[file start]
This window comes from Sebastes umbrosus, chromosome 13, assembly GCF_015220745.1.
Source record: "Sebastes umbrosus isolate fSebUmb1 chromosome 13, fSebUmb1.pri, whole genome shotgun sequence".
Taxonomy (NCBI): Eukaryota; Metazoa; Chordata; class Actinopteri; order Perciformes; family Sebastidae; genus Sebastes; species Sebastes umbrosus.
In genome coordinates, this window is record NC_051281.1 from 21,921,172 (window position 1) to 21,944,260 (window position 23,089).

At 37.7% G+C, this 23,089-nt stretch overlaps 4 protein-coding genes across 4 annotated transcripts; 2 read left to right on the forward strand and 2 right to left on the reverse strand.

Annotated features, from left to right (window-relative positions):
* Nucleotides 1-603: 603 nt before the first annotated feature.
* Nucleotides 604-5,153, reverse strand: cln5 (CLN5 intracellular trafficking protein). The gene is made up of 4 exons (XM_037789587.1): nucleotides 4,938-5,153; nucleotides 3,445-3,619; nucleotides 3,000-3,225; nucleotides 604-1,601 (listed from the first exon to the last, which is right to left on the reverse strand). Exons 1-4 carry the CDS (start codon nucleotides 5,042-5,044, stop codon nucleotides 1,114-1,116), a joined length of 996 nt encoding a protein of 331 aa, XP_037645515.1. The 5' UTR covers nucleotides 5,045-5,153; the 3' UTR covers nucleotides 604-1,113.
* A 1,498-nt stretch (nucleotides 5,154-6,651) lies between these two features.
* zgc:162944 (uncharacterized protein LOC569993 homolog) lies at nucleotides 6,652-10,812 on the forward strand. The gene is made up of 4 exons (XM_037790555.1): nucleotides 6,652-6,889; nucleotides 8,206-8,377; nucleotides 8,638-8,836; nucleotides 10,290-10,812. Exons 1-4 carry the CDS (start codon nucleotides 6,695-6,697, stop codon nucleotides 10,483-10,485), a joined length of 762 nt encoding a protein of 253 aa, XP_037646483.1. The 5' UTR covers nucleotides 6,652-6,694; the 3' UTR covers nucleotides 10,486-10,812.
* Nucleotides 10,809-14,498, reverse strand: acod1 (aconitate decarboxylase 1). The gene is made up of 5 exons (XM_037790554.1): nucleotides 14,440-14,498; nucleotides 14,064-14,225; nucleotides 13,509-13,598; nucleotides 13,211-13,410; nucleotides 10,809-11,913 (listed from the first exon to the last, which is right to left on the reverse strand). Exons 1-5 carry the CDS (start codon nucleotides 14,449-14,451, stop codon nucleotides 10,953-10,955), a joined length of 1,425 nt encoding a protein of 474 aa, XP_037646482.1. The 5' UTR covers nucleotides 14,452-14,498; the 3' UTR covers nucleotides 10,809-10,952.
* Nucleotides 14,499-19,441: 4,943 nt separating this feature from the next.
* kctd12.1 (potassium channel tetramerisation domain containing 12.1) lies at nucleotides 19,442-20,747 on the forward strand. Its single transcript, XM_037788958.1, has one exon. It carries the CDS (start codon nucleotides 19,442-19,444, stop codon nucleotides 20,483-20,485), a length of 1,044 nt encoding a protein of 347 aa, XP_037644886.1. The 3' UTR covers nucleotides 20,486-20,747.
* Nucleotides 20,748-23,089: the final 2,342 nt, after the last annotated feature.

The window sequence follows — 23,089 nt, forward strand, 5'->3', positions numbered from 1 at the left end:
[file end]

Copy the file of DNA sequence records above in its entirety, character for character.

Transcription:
This window comes from Sebastes umbrosus, chromosome 13, assembly GCF_015220745.1.
Source record: "Sebastes umbrosus isolate fSebUmb1 chromosome 13, fSebUmb1.pri, whole genome shotgun sequence".
Taxonomy (NCBI): Eukaryota; Metazoa; Chordata; class Actinopteri; order Perciformes; family Sebastidae; genus Sebastes; species Sebastes umbrosus.
In genome coordinates, this window is record NC_051281.1 from 21,921,172 (window position 1) to 21,944,260 (window position 23,089).

At 37.7% G+C, this 23,089-nt stretch overlaps 4 protein-coding genes across 4 annotated transcripts; 2 read left to right on the forward strand and 2 right to left on the reverse strand.

Annotated features, from left to right (window-relative positions):
* Nucleotides 1-603: 603 nt before the first annotated feature.
* Nucleotides 604-5,153, reverse strand: cln5 (CLN5 intracellular trafficking protein). The gene is made up of 4 exons (XM_037789587.1): nucleotides 4,938-5,153; nucleotides 3,445-3,619; nucleotides 3,000-3,225; nucleotides 604-1,601 (listed from the first exon to the last, which is right to left on the reverse strand). Exons 1-4 carry the CDS (start codon nucleotides 5,042-5,044, stop codon nucleotides 1,114-1,116), a joined length of 996 nt encoding a protein of 331 aa, XP_037645515.1. The 5' UTR covers nucleotides 5,045-5,153; the 3' UTR covers nucleotides 604-1,113.
* A 1,498-nt stretch (nucleotides 5,154-6,651) lies between these two features.
* zgc:162944 (uncharacterized protein LOC569993 homolog) lies at nucleotides 6,652-10,812 on the forward strand. The gene is made up of 4 exons (XM_037790555.1): nucleotides 6,652-6,889; nucleotides 8,206-8,377; nucleotides 8,638-8,836; nucleotides 10,290-10,812. Exons 1-4 carry the CDS (start codon nucleotides 6,695-6,697, stop codon nucleotides 10,483-10,485), a joined length of 762 nt encoding a protein of 253 aa, XP_037646483.1. The 5' UTR covers nucleotides 6,652-6,694; the 3' UTR covers nucleotides 10,486-10,812.
* Nucleotides 10,809-14,498, reverse strand: acod1 (aconitate decarboxylase 1). The gene is made up of 5 exons (XM_037790554.1): nucleotides 14,440-14,498; nucleotides 14,064-14,225; nucleotides 13,509-13,598; nucleotides 13,211-13,410; nucleotides 10,809-11,913 (listed from the first exon to the last, which is right to left on the reverse strand). Exons 1-5 carry the CDS (start codon nucleotides 14,449-14,451, stop codon nucleotides 10,953-10,955), a joined length of 1,425 nt encoding a protein of 474 aa, XP_037646482.1. The 5' UTR covers nucleotides 14,452-14,498; the 3' UTR covers nucleotides 10,809-10,952.
* Nucleotides 14,499-19,441: 4,943 nt separating this feature from the next.
* kctd12.1 (potassium channel tetramerisation domain containing 12.1) lies at nucleotides 19,442-20,747 on the forward strand. Its single transcript, XM_037788958.1, has one exon. It carries the CDS (start codon nucleotides 19,442-19,444, stop codon nucleotides 20,483-20,485), a length of 1,044 nt encoding a protein of 347 aa, XP_037644886.1. The 3' UTR covers nucleotides 20,486-20,747.
* Nucleotides 20,748-23,089: the final 2,342 nt, after the last annotated feature.

The window sequence follows — 23,089 nt, forward strand, 5'->3', positions numbered from 1 at the left end: